Periscope Depth

I sold what your whole album sold in my first week

I didn’t get the point of LivingSocial’s viral promotion on Wednesday, though that didn’t stop me from participating.

Buying a $20 Amazon gift card for $10 is, essentially, like buying a $20 bill for $10. Someone offers you this deal; your first instinct is to look for a catch. Your second: to act on it before the idiot changes their mind. Your third: to tell all your friends about the money launderer changing tens for twenties down by the bus stop.

My friend Jim pointed me to a blog post that explained all. As soon as I read the words “LivingSocial, the deal-a-day site in which Amazon just invested $175 million,” the tension in my mind eased. Not that I had any problem taking Amazon’s money. But business decisions – marketing decisions especially – have to make some kind of sense to me, or my head starts to hurt.

The beauty of Wednesday’s promotion was that it took advantage of the second and third instincts outlined above to vastly swell Living Social’s user base and market buzz. They made no effort to promote it, aside from possibly their daily e-mails to subscribers (not being a subscriber before Wednesday, I can’t say for certain). And yet, for a mere $13 million out of Amazon’s pocket, they triggered awareness and action in exactly the segment they need to target – online, deal-seeking, social-media-active people.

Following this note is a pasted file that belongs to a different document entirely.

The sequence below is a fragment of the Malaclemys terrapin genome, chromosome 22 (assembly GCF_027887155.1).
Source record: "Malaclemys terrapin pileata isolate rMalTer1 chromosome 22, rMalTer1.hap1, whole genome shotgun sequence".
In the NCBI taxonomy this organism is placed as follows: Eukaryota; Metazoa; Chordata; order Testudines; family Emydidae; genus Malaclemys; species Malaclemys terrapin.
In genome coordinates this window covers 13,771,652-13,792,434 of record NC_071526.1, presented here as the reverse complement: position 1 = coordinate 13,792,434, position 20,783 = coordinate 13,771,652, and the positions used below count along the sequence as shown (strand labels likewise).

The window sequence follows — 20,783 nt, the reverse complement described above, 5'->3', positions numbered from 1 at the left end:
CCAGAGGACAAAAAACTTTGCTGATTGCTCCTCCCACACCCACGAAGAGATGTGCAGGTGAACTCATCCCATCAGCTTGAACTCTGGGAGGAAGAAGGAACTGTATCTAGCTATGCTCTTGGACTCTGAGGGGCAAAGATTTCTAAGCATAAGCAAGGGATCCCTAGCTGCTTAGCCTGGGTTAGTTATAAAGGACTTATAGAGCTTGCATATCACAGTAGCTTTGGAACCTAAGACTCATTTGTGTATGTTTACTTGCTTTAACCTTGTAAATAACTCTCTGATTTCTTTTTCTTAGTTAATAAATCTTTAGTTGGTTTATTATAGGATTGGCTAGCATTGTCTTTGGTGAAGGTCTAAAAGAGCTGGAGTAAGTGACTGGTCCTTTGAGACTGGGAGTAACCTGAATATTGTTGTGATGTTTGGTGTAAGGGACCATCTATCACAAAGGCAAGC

Compare that to Groupon’s big marketing push: their pre-game ad buy in the upcoming Super Bowl. No word yet on how much they spent, but considering inventory during the game itself goes for $3 million a slot, I’ll bet they paid near $13MM or more. (They would have bought time during the game, but all the commercial slots sold out in October).

Groupon’s the apex predator in the daily-deals market right now. If they’re going to grow market share at all, they need to reach people who traditionally don’t buy online coupons. Super Bowl viewers certainly encompass that audience (among others).

So Groupon’s trying to grow their market, while Living Social’s trying to poach the existing market away. Someone with better business savvy than I can decode which is the winning strategy. I’m happy to just pick up some free ten dollar bills.

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